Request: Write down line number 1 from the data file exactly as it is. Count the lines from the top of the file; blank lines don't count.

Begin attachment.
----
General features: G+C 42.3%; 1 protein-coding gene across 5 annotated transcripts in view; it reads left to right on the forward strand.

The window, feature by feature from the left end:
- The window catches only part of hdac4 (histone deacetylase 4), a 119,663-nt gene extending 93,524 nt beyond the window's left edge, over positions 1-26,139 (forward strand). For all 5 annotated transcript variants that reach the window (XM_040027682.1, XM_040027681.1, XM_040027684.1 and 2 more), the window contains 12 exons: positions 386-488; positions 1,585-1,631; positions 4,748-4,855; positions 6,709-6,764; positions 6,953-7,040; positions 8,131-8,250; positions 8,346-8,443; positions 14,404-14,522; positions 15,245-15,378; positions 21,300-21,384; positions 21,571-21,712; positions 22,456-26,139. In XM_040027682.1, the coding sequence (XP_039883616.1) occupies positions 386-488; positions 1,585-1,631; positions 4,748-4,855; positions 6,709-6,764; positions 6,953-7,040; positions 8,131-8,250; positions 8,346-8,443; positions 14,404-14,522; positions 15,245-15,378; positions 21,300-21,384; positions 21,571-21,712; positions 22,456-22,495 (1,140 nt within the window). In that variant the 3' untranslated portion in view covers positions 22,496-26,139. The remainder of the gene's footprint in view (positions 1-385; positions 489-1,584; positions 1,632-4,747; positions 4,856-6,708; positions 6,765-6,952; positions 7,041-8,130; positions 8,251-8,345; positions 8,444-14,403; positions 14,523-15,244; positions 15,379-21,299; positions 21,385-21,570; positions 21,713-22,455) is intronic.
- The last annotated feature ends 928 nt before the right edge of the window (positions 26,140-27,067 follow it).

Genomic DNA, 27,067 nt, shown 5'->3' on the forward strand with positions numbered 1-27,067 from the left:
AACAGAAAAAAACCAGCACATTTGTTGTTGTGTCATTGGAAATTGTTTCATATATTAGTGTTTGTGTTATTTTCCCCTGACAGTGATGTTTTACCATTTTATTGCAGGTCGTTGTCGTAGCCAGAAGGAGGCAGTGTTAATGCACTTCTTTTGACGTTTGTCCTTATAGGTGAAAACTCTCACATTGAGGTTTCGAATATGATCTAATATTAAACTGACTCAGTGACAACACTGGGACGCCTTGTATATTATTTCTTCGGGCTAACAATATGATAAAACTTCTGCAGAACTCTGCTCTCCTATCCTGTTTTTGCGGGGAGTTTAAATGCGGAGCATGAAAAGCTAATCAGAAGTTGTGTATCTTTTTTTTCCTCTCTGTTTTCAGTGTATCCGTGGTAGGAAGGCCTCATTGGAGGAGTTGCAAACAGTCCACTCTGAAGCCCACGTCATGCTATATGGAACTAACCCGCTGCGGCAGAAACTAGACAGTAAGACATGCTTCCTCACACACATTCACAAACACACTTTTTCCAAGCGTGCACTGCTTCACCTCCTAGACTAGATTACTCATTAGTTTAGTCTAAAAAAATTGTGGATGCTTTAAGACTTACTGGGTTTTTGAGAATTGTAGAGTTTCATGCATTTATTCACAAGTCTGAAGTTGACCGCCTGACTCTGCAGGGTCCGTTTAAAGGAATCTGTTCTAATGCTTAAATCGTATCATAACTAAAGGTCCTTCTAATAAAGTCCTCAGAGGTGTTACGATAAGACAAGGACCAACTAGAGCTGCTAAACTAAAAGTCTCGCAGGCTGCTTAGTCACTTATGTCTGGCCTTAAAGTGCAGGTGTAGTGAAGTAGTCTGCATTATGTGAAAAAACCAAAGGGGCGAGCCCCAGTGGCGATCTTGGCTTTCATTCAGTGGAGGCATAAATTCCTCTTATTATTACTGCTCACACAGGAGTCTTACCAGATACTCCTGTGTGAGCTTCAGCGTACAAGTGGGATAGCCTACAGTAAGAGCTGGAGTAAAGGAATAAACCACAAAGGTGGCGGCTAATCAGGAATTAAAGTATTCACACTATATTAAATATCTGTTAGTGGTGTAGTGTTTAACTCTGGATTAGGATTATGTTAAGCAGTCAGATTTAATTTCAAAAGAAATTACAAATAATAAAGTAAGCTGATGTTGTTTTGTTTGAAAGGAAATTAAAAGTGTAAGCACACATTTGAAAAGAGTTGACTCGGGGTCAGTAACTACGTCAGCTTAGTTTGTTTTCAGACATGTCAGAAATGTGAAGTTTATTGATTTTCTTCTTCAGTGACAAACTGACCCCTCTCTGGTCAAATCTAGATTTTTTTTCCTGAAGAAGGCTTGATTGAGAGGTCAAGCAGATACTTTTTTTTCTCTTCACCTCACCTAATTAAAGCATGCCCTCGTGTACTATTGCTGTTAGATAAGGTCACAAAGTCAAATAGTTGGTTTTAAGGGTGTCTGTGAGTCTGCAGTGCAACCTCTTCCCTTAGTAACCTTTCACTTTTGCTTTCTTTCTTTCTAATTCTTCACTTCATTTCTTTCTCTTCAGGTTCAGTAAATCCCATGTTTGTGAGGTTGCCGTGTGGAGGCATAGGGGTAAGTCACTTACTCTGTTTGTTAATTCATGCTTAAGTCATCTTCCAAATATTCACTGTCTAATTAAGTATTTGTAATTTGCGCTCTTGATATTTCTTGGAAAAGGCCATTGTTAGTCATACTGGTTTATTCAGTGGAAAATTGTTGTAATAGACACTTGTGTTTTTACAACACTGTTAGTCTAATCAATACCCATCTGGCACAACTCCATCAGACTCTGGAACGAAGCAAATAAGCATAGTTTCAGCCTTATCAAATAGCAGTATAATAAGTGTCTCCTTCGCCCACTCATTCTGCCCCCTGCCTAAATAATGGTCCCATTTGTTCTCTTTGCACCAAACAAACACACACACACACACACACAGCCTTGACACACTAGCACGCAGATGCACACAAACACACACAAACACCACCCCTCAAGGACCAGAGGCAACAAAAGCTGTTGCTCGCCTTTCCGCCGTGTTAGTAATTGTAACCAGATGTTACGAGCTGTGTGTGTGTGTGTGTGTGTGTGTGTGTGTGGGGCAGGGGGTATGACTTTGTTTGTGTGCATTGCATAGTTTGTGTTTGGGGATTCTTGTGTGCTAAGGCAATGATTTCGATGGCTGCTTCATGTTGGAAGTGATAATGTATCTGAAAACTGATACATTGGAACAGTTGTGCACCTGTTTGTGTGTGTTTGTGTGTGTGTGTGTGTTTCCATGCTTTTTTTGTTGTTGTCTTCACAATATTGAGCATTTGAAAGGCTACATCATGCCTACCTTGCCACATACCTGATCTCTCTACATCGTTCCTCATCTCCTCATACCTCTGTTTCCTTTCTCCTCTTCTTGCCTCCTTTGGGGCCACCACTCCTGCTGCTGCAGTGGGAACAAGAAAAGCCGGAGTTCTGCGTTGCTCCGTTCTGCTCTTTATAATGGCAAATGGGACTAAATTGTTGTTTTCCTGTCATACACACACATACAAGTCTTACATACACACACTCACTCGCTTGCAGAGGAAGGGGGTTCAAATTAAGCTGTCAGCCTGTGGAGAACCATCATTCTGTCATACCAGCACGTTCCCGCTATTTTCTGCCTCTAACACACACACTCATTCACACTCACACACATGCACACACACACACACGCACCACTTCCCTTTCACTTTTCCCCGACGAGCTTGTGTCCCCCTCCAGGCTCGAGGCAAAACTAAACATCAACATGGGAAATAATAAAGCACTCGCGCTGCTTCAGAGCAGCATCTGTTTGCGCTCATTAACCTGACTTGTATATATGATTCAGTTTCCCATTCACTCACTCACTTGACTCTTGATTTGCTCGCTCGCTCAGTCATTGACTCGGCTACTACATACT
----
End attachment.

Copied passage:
General features: G+C 42.3%; 1 protein-coding gene across 5 annotated transcripts in view; it reads left to right on the forward strand.